Digging Deeper into Drainage Tile

Farm4Profit Podcast

24-01-2022 • 1 hr 9 mins

Introduction (Recording 1/10) (Airing 1/24)

  • Thank you for listening
  • Farm4Profit episode vs Farm4Fun Episode
  • Thank you again for suggesting topics for us to talk about on the podcast and keep them coming.  Send those to farm4profitllc@gmail.com or find us all over social media.
  • We greatly appreciate your help in growing our audience.
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    • Robert Bray – Listened to all your episodes and they are quite entertaining!
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  • Commercial: John Deere

What’s Working in AG (Geringhoff)

  • Craig Lee – Director of Sales for North America
    • Adaptive Flex Technology (AFT) is our newest corn head specially designed for harvesting in terraces and hilly terrains. The AFT head has a pivot point in the center of the frame that gives farmers the flexibility to adapt their corn head to the contours of the land while maximizing yield potentials in difficult landscapes.
    • The AFT is specially designed for maximizing yield potentials when harvesting corn in terraces and hilly terrains.
      • Flex range ± 8 degrees
        • 12 row head = 50” total flex range
        • 16 row head = 68” total flex range
    • Adaptive Flex Technology (AFT) is offered with NorthStar, NorthStar XDC, and Rota Disc processing
  • Geringhoff.  They are head of the class no matter the crop and product to be the anchor partner of the Farm4profit Podcast

PART 2 of Our #1 most requested topic – The field tile exploration (Does it always pay?)

We will see how this goes as it might become a multi-part episode

2nd show – Randy Nessman - master pipe layer

Randy manages a drain tile company currently after working in dairy farming, custom harvesting, spraying, fertilizing, and even building grain handling equipment.  At 19 years old, he joined the local fire department. Giving back to his community is second nature to Randy. Randy relies on this variety of experience when he co-hosts "Off The Husk", a podcast started in October of 2019 with a mission to become a national voice for agriculture. When he’s not working, he spends time with his wife and two boys.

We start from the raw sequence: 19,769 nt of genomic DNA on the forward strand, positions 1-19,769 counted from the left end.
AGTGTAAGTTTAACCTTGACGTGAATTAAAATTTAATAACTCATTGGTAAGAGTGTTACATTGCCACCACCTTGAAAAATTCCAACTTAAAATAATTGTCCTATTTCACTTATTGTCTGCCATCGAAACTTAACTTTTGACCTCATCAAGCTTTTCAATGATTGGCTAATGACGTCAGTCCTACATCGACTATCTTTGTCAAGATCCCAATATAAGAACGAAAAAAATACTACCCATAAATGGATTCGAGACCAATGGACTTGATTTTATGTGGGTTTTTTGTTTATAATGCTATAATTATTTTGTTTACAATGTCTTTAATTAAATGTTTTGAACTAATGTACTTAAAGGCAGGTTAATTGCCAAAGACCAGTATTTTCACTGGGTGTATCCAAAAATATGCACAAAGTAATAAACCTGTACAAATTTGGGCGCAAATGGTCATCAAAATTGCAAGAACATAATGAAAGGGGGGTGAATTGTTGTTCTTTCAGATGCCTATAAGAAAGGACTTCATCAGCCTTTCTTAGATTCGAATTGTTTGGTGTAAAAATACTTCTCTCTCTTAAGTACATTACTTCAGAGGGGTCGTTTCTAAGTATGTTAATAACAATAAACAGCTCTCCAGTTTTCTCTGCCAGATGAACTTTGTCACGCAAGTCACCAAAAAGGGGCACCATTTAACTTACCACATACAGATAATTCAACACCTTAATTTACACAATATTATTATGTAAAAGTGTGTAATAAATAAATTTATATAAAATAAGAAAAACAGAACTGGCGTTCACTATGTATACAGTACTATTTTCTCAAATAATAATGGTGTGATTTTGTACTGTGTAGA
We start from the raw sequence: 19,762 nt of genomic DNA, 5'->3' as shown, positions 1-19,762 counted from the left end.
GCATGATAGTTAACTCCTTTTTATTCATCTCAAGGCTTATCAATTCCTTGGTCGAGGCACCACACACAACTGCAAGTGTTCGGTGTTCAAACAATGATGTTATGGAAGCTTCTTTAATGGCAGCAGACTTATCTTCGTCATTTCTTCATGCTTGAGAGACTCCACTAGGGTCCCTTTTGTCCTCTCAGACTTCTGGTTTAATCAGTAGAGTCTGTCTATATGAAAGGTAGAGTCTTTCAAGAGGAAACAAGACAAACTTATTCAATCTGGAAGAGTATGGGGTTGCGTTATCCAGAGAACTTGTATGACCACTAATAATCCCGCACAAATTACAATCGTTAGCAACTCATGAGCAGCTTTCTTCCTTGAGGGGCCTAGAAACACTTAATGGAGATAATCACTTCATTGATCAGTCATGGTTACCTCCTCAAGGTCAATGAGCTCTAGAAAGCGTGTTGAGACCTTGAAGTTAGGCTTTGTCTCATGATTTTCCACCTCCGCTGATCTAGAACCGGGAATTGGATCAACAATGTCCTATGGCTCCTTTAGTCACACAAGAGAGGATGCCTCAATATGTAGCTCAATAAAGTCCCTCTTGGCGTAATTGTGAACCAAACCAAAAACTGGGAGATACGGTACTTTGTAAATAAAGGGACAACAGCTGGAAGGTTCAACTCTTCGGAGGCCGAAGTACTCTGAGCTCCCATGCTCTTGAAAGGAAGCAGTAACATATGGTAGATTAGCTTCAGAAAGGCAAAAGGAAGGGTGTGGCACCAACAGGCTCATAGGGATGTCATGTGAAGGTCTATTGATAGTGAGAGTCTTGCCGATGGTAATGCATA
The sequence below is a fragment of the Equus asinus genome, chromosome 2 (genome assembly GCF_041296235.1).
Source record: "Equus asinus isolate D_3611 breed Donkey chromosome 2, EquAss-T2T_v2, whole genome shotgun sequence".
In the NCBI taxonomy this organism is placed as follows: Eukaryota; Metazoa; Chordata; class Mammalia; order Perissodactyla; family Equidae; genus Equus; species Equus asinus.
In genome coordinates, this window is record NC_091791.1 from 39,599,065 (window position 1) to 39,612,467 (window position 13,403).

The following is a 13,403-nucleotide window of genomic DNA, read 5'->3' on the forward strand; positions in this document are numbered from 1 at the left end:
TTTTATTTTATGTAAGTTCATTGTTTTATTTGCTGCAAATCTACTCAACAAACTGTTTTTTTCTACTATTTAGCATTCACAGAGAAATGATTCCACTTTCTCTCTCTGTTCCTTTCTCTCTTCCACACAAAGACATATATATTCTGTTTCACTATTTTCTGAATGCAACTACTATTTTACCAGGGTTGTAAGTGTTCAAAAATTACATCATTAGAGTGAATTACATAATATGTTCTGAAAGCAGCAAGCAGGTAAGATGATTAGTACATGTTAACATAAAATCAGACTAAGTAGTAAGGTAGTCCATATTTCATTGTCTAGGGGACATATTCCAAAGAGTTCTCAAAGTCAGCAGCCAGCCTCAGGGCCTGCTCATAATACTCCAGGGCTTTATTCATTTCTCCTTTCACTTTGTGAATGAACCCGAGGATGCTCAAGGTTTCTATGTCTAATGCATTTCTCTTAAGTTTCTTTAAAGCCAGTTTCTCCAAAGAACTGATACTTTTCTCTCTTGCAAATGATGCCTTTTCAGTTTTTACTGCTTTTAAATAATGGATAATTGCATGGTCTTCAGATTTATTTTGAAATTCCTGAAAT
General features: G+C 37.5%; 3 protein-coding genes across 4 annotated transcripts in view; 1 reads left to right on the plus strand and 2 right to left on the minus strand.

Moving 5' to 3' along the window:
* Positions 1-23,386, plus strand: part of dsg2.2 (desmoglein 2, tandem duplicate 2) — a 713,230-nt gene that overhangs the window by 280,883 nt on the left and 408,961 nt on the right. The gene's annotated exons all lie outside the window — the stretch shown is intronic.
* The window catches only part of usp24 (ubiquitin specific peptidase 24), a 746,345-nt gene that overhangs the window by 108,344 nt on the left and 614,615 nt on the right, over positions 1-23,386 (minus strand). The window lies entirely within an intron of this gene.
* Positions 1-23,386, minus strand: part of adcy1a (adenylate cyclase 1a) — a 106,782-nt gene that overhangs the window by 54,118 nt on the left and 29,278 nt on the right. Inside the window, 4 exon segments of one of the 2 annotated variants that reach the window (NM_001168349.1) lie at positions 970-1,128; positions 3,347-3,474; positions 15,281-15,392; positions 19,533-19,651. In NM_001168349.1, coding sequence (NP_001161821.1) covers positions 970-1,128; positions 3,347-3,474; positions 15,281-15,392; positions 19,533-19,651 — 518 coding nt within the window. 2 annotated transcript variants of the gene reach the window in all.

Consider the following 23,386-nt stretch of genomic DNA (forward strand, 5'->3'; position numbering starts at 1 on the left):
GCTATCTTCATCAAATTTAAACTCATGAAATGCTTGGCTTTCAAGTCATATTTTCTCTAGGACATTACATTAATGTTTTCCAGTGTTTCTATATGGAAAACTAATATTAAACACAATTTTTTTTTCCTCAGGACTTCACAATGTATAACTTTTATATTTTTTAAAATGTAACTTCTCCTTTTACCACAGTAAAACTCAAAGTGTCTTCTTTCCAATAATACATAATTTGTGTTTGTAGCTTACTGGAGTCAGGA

• Refresher…….
    • What is drainage tile?
      • Drain tile is a system of pipes with perforations or holes that channels water away from intended areas
      • Field tile is tubing, or pipe buried in the ground to convey subsurface water to an outlet such as a stream or ditch
        • Uses Outlets and inlets strategically
  • Why do we install drainage tile?
    • The purpose of subsurface drainage is to lower the water table in the soil.
    • The major reason for installing subsurface drainage is to improve the productivity of the farmland.  Higher yields translate into more returns.
  • Tile is not a luxury, it’s a necessity
    • Is this true
      • Everywhere?
    • How does tile help the customers you work with and your family?
    • Do you know of tile being used in southern regions?
      • Used with orchard crops
      • Used in connection with irrigation
  • Various types of tiling patterns
    • Tile drainage should be designed so the water table between tile lines can be lowered within 24 hours after a rain to a level that will not cause crop injury.

  • The herringbone system (b) consists of parallel tile laterals that enter the main at an angle, usually from both sides. This system is used for long, relatively narrow wet areas such as those next to flat drainageways.
  • The parallel or gridiron system (a) is similar to the herringbone system except that the laterals enter the main from only one side. This system is used on flat, regularly shaped fields with uniform soil types.
  • The double-main system (c) is a modification of the gridiron and herringbone systems. It is used where a depression, which is frequently a natural watercourse, divides the field.
  • A random system (d) is used where the topography is undulating or rolling and contains isolated wet areas.

  • How do you know what style of tile pattern to use on your farm?
    • Who helps with this?
    • Can you pre-plan and install later?
      • Iowa has prairie potholes with very little slope